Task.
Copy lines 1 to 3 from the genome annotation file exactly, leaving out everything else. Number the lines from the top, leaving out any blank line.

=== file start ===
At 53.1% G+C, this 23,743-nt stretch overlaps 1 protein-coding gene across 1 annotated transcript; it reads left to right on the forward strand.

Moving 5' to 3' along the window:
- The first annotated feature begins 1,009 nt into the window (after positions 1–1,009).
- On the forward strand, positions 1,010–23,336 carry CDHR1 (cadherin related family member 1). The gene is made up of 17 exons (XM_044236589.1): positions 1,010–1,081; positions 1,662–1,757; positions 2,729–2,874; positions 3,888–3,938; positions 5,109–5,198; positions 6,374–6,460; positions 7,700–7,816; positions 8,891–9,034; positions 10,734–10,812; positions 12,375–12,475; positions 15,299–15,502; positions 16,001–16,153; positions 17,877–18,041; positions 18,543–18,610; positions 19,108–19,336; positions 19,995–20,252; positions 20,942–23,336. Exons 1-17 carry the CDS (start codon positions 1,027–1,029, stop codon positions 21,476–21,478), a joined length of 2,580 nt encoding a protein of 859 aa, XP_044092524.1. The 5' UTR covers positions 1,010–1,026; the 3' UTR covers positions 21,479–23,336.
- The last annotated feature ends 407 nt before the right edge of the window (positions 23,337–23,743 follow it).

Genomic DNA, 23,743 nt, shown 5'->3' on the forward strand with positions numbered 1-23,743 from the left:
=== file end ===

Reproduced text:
At 53.1% G+C, this 23,743-nt stretch overlaps 1 protein-coding gene across 1 annotated transcript; it reads left to right on the forward strand.

Moving 5' to 3' along the window:
- The first annotated feature begins 1,009 nt into the window (after positions 1–1,009).